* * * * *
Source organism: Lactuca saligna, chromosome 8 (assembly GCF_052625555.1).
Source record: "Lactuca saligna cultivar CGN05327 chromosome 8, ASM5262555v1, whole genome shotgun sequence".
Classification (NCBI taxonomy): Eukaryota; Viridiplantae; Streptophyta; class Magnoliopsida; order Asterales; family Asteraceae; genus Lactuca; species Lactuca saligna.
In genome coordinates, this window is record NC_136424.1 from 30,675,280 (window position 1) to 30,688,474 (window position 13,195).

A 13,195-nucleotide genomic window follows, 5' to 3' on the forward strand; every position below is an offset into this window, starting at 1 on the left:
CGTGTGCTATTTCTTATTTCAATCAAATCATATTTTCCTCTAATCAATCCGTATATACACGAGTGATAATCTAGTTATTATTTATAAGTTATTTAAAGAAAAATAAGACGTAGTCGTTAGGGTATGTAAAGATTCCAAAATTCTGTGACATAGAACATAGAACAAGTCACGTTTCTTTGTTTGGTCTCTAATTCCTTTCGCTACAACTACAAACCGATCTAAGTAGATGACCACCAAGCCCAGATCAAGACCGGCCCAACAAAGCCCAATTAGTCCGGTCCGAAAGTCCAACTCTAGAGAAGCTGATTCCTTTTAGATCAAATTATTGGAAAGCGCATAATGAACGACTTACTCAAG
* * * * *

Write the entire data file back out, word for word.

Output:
Source organism: Lactuca saligna, chromosome 8 (assembly GCF_052625555.1).
Source record: "Lactuca saligna cultivar CGN05327 chromosome 8, ASM5262555v1, whole genome shotgun sequence".
Classification (NCBI taxonomy): Eukaryota; Viridiplantae; Streptophyta; class Magnoliopsida; order Asterales; family Asteraceae; genus Lactuca; species Lactuca saligna.
In genome coordinates, this window is record NC_136424.1 from 30,675,280 (window position 1) to 30,688,474 (window position 13,195).

A 13,195-nucleotide genomic window follows, 5' to 3' on the forward strand; every position below is an offset into this window, starting at 1 on the left:
CGTGTGCTATTTCTTATTTCAATCAAATCATATTTTCCTCTAATCAATCCGTATATACACGAGTGATAATCTAGTTATTATTTATAAGTTATTTAAAGAAAAATAAGACGTAGTCGTTAGGGTATGTAAAGATTCCAAAATTCTGTGACATAGAACATAGAACAAGTCACGTTTCTTTGTTTGGTCTCTAATTCCTTTCGCTACAACTACAAACCGATCTAAGTAGATGACCACCAAGCCCAGATCAAGACCGGCCCAACAAAGCCCAATTAGTCCGGTCCGAAAGTCCAACTCTAGAGAAGCTGATTCCTTTTAGATCAAATTATTGGAAAGCGCATAATGAACGACTTACTCAAG